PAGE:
A rotator cuff tear is a tear in your shoulder tendons. Four muscles come together as tendons in your shoulder to keep your upper arm bone in your shoulder socket. When your rotator cuff is torn, it usually weakens your shoulder. This means that many daily activities, like combing your hair or getting dressed, may become painful and difficult to do.
Symptoms of a Torn Rotator Cuff
The symptoms of rotator cuff tear are:
- Difficulty doing daily activities with your arm and shoulder and
- pain in your shoulder that wakes you up from sleep.
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Types of Rotator Cuff Disease
Rotator cuff tears can either be acute (an injury) or degenerative (wearing down with time). If you fall on an outstretched arm or lift something too heavy, you can tear your rotator cuff. Tears to the rotator cuff can be:
- full-thickness, and
- or complete tears.
A tear can also occur with other shoulder injuries, such as a broken collarbone or dislocated shoulder.
Degenerative Rotator Cuff Tears
A degenerative rotator cuff tear can be cause by repetitive sports activities, like:
- rowing, and
Also, over time, bone spurs can develop on the underside of the acromion bone (the hook off of the scapula). Bone spurs rub on the rotator cuff tendon when arms are lifted, and over time the tendon can weaken and become more likely to tear.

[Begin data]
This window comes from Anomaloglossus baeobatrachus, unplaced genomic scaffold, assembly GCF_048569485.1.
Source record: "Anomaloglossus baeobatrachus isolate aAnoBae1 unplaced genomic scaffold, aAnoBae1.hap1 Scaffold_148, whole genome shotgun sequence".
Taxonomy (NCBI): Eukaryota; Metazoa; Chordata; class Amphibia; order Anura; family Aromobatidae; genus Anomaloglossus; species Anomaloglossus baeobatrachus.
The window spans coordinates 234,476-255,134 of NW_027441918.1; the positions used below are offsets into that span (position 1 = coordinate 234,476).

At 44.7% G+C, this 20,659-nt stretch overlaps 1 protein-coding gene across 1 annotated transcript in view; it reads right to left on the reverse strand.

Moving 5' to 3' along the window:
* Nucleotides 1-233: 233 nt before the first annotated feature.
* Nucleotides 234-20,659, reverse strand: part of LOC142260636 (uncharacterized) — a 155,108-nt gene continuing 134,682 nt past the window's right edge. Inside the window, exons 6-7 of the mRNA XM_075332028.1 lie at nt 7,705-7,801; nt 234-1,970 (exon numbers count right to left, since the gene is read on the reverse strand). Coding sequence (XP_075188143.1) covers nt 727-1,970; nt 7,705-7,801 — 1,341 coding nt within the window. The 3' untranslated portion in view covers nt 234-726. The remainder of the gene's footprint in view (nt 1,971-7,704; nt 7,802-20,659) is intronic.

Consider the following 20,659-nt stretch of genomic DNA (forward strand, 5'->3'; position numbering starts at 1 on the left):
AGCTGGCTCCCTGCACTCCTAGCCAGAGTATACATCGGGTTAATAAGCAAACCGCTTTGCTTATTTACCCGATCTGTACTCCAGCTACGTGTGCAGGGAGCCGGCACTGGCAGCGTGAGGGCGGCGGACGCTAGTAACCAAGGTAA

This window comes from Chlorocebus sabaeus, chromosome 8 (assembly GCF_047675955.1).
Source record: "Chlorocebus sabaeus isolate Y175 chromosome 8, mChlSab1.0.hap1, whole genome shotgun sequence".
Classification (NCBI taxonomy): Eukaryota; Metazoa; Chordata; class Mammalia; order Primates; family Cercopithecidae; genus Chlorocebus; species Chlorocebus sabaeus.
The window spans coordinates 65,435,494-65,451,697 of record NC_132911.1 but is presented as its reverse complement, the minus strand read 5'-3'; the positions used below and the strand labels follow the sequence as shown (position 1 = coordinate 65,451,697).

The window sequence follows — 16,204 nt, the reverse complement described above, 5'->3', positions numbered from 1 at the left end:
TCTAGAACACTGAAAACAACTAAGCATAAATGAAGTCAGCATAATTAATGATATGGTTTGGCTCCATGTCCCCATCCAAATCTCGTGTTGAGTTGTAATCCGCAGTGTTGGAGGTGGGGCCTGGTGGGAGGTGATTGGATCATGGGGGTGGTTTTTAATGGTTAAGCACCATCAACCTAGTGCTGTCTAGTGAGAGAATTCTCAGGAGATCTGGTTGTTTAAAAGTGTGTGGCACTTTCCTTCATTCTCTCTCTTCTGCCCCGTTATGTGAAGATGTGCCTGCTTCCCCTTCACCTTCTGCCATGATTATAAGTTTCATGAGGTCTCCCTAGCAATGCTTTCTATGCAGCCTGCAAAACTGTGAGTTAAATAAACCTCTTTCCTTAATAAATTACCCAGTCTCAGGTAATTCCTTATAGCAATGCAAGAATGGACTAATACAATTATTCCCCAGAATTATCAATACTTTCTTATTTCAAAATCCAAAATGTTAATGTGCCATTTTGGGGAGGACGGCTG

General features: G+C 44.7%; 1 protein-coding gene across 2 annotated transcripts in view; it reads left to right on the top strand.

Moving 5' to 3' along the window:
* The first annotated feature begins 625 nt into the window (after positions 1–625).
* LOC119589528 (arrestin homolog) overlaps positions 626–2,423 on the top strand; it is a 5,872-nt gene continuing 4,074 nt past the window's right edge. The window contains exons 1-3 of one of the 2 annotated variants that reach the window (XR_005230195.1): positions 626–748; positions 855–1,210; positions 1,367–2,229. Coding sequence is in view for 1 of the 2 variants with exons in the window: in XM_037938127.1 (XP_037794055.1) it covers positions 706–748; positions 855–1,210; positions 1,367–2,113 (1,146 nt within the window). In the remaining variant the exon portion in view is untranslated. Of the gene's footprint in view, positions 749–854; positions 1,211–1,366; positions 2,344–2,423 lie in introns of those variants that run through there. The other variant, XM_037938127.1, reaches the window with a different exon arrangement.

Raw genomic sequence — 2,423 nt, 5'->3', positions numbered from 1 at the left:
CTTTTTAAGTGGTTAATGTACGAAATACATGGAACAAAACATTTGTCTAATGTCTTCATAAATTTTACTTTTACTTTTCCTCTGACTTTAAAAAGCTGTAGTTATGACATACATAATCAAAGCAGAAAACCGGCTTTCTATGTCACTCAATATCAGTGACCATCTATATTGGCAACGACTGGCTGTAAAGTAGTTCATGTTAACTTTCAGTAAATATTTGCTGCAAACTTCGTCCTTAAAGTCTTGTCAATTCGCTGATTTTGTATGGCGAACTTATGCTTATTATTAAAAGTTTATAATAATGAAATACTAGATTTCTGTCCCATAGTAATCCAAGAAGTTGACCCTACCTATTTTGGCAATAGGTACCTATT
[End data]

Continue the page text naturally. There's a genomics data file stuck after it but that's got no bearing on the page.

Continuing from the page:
Treatment for Rotator Cuff Pain & Injuries
Treatment for a rotator tear depends on your individual needs. If you don’t do activities that require you to heavily use your shoulders, you and your doctor may decide that surgery is not for you. If you have surgery, a full recovery will take several months and could even take up to a year based on how complex the repair was and your own personal needs.
Rotator Cuff Repair
A rotator cuff repair is a surgery that reattaches your rotator cuff tendon to the upper arm bone (humerus). Our goal with the repair is to reduce the pain in your shoulder by restoring normal shoulder function and anatomy.
Recovery From Rotator Cuff Repair
After rotator cuff repair, you will not be able to use your shoulder much for the first three to eight weeks. Your shoulder will be stiff and may feel uncomfortable. Sleeping and resting might be more comfortable if you are propped up in bed or sleep on a recliner.
You will also need to use a sling for the first 4–6+ weeks after surgery to help protect your repair. Sleeping can remain uncomfortable or more difficult up to a few weeks or even months after surgery. You will be required to wear your sling for protection while sleeping.
Three to five times a day you may remove the sling to do simple hand, wrist, and elbow motions and some other simple home exercises, as directed by your surgeon, so that your other joints do not get stiff.
About four to six weeks after surgery, you will start formal physical therapy. This will help you strengthen your shoulder and regain a full range of movement.
When to See an Orthopedic Doctor
If you're suffering from shoulder or elbow pain, you may not know when it's appropriate to seek out a specialist for pain relief. Learn how to spot the signs of severe or prolonged pain that can't be remedied at home.